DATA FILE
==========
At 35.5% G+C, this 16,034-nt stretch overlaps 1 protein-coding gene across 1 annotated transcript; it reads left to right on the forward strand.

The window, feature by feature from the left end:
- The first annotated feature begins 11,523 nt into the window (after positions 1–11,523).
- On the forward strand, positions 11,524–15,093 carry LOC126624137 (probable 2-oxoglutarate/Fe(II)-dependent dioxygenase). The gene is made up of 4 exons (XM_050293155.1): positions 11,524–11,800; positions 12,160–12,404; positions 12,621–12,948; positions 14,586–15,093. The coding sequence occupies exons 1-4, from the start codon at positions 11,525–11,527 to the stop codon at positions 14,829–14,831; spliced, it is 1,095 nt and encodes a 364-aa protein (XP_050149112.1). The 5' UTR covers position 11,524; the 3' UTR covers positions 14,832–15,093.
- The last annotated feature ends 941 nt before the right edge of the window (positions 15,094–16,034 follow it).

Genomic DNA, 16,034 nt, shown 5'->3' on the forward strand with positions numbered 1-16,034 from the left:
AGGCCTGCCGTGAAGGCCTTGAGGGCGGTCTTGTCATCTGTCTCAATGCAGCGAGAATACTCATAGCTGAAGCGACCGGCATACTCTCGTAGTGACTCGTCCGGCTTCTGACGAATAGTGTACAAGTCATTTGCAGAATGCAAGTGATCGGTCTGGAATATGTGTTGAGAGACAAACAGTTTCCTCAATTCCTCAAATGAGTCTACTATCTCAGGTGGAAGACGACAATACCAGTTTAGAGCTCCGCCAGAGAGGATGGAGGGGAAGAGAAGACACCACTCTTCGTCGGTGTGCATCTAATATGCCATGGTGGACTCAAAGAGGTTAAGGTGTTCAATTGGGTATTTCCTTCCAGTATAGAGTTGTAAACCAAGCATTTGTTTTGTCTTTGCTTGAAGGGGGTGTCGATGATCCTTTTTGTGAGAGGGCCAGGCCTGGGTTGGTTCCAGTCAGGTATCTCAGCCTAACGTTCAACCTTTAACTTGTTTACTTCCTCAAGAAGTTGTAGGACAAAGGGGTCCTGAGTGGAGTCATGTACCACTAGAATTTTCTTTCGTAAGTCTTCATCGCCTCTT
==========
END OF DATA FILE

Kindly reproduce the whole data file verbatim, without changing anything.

At 35.5% G+C, this 16,034-nt stretch overlaps 1 protein-coding gene across 1 annotated transcript; it reads left to right on the forward strand.

The window, feature by feature from the left end:
- The first annotated feature begins 11,523 nt into the window (after positions 1–11,523).
- On the forward strand, positions 11,524–15,093 carry LOC126624137 (probable 2-oxoglutarate/Fe(II)-dependent dioxygenase). The gene is made up of 4 exons (XM_050293155.1): positions 11,524–11,800; positions 12,160–12,404; positions 12,621–12,948; positions 14,586–15,093. The coding sequence occupies exons 1-4, from the start codon at positions 11,525–11,527 to the stop codon at positions 14,829–14,831; spliced, it is 1,095 nt and encodes a 364-aa protein (XP_050149112.1). The 5' UTR covers position 11,524; the 3' UTR covers positions 14,832–15,093.
- The last annotated feature ends 941 nt before the right edge of the window (positions 15,094–16,034 follow it).

Genomic DNA, 16,034 nt, shown 5'->3' on the forward strand with positions numbered 1-16,034 from the left:
AGGCCTGCCGTGAAGGCCTTGAGGGCGGTCTTGTCATCTGTCTCAATGCAGCGAGAATACTCATAGCTGAAGCGACCGGCATACTCTCGTAGTGACTCGTCCGGCTTCTGACGAATAGTGTACAAGTCATTTGCAGAATGCAAGTGATCGGTCTGGAATATGTGTTGAGAGACAAACAGTTTCCTCAATTCCTCAAATGAGTCTACTATCTCAGGTGGAAGACGACAATACCAGTTTAGAGCTCCGCCAGAGAGGATGGAGGGGAAGAGAAGACACCACTCTTCGTCGGTGTGCATCTAATATGCCATGGTGGACTCAAAGAGGTTAAGGTGTTCAATTGGGTATTTCCTTCCAGTATAGAGTTGTAAACCAAGCATTTGTTTTGTCTTTGCTTGAAGGGGGTGTCGATGATCCTTTTTGTGAGAGGGCCAGGCCTGGGTTGGTTCCAGTCAGGTATCTCAGCCTAACGTTCAACCTTTAACTTGTTTACTTCCTCAAGAAGTTGTAGGACAAAGGGGTCCTGAGTGGAGTCATGTACCACTAGAATTTTCTTTCGTAAGTCTTCATCGCCTCTT